"Cheer up Charlie" sang Charlie Bucket's poor and disheveled mother. Viewers wept with him and rooted for the impecunious Bucket family in "Willy Wonka and the Chocolate Factory." The weak grandparents laid in bed holding onto hope that Charlie would win the prestigious golden ticket.
As it turned out for Charlie, his generosity put out the fiery competition. Augustus Gloop, Mike Teevee, and Violet Beauregarde succumbed to temptation. Who could forget bitter and greedy Veruca Salt? When all the sugary dust settled, Mr. Wonka made Charlie sole owner of the factory. Credits rolled as bottled up fuzzy warm feelings exploded like syrupy fizzy soda.
Veruca was a snotty and priveldged young lady. Most of the film was Veruca shrieking at her defeated father and making outrageous requests. I am yet to fully comprehend what exactly a bean feast is. I can relate to Charlie and even sympathize a bit with their plights.
Charlie Bucket was poverty stricken and I identify with growing up with little to eat. My large family ate food that could be compared to gruel. I wished my family would win a huge lottery so that we could move out of our crowded and dirty duplex. As an older girl, it was my responsibility to tend to the younger children and help my mom. There was a candy store in my neighborhood to buy cheap treats. His politeness and sincerity were noble.
Veruca Salt lived the life of luxary. Her father had a staff of workers unwrapping candy bars and wasting perfectly delicious cholocate. Her clothes were pretty and held her daddy in the palm of her bony hand. The aspect of her that I admire is her assertivenss and eagerness to make things happen. Somehow the determination was weighed down with the greed. Her journey went askewed and she was labeled a bad egg.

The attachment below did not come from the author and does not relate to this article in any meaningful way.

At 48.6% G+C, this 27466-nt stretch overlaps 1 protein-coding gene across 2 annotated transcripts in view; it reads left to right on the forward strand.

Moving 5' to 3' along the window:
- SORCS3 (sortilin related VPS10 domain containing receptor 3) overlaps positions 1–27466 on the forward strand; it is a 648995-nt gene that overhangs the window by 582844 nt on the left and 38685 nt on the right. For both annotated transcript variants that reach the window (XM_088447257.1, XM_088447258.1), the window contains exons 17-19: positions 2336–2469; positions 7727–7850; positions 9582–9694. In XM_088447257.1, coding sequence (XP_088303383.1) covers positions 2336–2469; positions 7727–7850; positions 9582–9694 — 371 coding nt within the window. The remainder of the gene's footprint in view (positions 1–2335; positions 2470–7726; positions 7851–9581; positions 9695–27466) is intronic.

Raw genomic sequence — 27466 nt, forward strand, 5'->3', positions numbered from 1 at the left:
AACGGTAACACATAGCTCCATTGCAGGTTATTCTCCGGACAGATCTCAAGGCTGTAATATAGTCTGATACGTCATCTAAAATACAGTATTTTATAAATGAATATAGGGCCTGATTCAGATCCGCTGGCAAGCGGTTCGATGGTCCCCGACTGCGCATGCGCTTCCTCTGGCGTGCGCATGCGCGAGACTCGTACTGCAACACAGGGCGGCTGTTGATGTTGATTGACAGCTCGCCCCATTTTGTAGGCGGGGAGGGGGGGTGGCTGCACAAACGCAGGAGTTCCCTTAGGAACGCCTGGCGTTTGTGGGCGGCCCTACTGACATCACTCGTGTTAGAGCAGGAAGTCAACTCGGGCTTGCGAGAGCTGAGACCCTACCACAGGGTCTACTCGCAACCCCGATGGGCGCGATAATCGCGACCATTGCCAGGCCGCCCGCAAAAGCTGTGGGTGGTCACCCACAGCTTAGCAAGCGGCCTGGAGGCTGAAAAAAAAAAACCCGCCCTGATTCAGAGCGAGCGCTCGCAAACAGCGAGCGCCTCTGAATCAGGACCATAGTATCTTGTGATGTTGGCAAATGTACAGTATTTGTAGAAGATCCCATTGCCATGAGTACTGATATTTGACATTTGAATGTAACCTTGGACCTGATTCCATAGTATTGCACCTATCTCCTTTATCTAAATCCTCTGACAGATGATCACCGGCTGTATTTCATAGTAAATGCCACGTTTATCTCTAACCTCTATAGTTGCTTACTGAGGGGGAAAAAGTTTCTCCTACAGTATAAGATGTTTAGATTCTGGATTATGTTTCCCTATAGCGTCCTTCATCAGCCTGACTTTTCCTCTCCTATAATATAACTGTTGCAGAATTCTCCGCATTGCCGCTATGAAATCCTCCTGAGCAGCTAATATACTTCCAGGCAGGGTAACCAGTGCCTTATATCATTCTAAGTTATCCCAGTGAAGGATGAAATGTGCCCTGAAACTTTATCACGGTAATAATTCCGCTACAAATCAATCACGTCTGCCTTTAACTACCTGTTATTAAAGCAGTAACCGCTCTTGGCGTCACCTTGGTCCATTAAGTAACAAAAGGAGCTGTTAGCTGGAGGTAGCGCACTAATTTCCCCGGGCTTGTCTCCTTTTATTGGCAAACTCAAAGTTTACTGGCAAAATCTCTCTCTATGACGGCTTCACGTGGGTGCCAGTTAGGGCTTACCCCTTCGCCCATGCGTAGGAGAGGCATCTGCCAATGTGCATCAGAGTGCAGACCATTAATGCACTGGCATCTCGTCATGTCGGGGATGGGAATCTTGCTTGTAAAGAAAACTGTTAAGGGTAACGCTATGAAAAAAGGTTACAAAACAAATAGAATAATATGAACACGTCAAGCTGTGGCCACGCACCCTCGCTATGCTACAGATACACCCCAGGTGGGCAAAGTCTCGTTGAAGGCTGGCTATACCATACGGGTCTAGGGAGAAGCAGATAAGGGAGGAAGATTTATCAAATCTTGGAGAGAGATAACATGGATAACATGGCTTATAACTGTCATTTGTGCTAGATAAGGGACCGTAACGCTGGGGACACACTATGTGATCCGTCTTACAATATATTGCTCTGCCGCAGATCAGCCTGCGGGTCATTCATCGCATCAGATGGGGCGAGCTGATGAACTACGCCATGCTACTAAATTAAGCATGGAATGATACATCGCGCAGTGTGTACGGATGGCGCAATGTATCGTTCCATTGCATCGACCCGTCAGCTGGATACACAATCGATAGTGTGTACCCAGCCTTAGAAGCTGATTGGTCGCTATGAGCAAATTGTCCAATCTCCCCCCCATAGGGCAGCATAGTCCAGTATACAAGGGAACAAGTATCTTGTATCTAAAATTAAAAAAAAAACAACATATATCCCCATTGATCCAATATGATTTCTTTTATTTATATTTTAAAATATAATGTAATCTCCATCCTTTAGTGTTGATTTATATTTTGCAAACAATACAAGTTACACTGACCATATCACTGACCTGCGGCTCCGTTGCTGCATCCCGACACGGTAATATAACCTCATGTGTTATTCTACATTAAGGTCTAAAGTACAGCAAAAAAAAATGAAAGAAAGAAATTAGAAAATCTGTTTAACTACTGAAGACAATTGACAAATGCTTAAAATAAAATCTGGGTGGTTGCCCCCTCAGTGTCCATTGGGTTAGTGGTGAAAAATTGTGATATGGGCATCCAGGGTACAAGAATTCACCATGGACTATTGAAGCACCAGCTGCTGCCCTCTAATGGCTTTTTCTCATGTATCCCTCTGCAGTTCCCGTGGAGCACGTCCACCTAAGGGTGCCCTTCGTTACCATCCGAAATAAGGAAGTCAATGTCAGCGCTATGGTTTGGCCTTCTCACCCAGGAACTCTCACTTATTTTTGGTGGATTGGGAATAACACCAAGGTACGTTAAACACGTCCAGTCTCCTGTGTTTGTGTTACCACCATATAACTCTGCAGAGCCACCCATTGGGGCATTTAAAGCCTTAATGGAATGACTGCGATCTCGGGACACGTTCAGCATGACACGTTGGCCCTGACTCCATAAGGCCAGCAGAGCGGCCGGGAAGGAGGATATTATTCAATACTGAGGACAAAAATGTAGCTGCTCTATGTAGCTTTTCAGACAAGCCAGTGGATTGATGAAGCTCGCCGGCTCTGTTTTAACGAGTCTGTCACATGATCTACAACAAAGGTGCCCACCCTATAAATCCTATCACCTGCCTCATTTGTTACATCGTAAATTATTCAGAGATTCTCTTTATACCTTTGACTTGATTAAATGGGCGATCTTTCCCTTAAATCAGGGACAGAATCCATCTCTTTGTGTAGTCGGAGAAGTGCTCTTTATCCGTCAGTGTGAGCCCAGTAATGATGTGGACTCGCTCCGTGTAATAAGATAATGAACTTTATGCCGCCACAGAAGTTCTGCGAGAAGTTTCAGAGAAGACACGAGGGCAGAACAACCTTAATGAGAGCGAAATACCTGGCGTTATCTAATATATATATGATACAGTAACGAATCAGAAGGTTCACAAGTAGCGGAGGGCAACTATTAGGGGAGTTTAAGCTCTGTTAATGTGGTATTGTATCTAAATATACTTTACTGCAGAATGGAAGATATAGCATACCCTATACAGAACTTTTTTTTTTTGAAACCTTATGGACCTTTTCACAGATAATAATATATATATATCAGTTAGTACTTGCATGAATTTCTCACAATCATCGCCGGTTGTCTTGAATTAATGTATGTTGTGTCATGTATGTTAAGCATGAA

Charlie's grandpa riled him up by saying he deserved the golden ticket "because he wanted it more." However, didn't all the children want it equally the same, albeit for different agendas? Certainly the 'stage' parents were bad influences. Even saintly Grandpa Joe talked Charlie into goofing around in the bubble room.
At times I can act restive and irritiable like Ms. Salt. I feel compelled to retrieve my own damn golden ticket. I have waited and worked hard my whole life. I just want a win. On more than one occasion I have been hushed with a "You need to learn some patience." However, behind the towering shawdow of impatience is fear. I'm scared of turning gluttonous and lazy. Most of all, I don't want to be seadated from accomplishing my goals.
It has been said patience is a virtue. A high level of goodness human beings should attain. My short stature doesn't allow me to reach that far up. Similar to the character of Charlie, I also am the bearer of a heart of gold. The reality is an imperfect world I dwell in with cracks in sidewalks and crooked smiles. Within me is a Bucket and Salt.
I ponder what happened a decade after the glass elevator burst through the windows of the factory. I would like to assume Charlie and Veruca matured into adults there was a sudden spark of attraction. Veruca pushed Charlie to have some assertivenss and he taught her kindness. They were wed in a lavish ceremony complete with cream buns and doughnuts and fruitcake with no nuts. Also served was gourmet gruel for the Bucket side of the family. Veruca wore her chocolately brown hair in long braids per her request. Charlie wore one of this grandfathers jacket. Willy Wonka himself officated. The couple drifted down the cholocate river with bells ringing and tears of happiness flowing.
Charlie hired Slugsworth to manage the factory while he and Veruca settled down in a modest home in the outskirts of town. A short time later they had their own Bucket/Salt. The blissful couple welcomed a daughter, Joesphina (after his grandpa Joe). Joesphina was a mixture of sour and sweet. She was at times even tempured but her anger would get the better of her. The steam from her ears was hot enough to melt wax. Ironically she was sweet to those less fortunate then her. Like any normal person, she had sincereity but also a pinch of salty assertivness to pave her way to what she wanted.